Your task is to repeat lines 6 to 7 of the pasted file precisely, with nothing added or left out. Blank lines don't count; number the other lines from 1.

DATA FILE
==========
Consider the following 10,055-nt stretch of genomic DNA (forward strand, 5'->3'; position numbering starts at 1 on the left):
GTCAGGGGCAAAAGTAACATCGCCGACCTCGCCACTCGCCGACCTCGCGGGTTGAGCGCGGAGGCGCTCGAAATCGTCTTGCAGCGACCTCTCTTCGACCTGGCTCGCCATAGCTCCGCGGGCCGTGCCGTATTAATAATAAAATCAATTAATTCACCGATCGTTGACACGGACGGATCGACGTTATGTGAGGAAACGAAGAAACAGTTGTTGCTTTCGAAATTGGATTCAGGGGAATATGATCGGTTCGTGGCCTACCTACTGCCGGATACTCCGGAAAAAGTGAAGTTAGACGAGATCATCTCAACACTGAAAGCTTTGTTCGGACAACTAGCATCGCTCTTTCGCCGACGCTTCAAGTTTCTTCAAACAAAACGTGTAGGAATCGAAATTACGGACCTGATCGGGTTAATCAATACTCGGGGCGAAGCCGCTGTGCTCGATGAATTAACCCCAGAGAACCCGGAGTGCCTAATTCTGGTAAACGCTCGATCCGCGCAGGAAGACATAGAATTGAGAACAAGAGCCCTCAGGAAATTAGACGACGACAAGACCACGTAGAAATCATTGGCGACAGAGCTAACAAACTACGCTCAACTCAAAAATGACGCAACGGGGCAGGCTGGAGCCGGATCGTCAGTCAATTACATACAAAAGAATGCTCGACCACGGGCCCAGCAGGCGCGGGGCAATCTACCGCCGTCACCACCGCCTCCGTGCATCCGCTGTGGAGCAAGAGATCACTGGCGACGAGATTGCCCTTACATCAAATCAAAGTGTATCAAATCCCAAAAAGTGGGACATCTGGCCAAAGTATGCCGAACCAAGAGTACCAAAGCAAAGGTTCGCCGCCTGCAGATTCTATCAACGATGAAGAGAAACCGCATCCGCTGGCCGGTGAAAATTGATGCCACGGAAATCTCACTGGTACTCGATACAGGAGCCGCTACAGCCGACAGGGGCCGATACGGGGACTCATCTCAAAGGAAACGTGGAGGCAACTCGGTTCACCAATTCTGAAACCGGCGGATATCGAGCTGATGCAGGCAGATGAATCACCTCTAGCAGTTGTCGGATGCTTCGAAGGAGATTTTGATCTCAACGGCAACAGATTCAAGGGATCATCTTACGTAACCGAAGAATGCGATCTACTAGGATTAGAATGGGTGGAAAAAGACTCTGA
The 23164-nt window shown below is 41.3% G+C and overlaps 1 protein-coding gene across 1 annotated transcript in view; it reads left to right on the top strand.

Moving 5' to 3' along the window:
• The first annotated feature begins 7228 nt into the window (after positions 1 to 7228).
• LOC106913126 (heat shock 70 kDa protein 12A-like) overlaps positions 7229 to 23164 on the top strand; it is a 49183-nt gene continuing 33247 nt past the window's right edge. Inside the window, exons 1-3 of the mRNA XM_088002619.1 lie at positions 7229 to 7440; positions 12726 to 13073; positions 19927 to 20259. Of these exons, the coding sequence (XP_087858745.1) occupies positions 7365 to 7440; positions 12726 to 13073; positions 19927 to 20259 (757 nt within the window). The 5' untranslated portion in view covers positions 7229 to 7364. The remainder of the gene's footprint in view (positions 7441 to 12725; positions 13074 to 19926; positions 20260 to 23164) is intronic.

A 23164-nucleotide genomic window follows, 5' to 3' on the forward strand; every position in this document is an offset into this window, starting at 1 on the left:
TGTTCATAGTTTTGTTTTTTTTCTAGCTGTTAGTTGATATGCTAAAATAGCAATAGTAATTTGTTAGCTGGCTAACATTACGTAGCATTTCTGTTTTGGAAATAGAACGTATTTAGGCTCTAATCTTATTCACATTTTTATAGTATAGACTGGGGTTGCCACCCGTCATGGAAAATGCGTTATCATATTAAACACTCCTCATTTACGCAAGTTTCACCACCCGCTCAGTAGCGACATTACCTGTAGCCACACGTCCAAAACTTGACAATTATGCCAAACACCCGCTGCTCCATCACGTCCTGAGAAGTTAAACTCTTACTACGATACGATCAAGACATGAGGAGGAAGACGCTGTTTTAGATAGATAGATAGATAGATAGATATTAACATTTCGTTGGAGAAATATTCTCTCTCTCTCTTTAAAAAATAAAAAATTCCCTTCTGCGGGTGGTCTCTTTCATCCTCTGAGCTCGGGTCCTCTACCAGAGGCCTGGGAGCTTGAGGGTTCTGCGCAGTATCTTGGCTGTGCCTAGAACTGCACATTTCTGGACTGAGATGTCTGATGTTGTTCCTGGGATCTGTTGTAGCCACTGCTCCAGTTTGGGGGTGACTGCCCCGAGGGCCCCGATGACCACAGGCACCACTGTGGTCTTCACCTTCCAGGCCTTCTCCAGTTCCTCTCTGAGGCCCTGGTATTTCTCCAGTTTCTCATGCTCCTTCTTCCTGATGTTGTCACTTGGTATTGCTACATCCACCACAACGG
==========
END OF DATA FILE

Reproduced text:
• LOC106913126 (heat shock 70 kDa protein 12A-like) overlaps positions 7229 to 23164 on the top strand; it is a 49183-nt gene continuing 33247 nt past the window's right edge. Inside the window, exons 1-3 of the mRNA XM_088002619.1 lie at positions 7229 to 7440; positions 12726 to 13073; positions 19927 to 20259. Of these exons, the coding sequence (XP_087858745.1) occupies positions 7365 to 7440; positions 12726 to 13073; positions 19927 to 20259 (757 nt within the window). The 5' untranslated portion in view covers positions 7229 to 7364. The remainder of the gene's footprint in view (positions 7441 to 12725; positions 13074 to 19926; positions 20260 to 23164) is intronic.

A 23164-nucleotide genomic window follows, 5' to 3' on the forward strand; every position in this document is an offset into this window, starting at 1 on the left: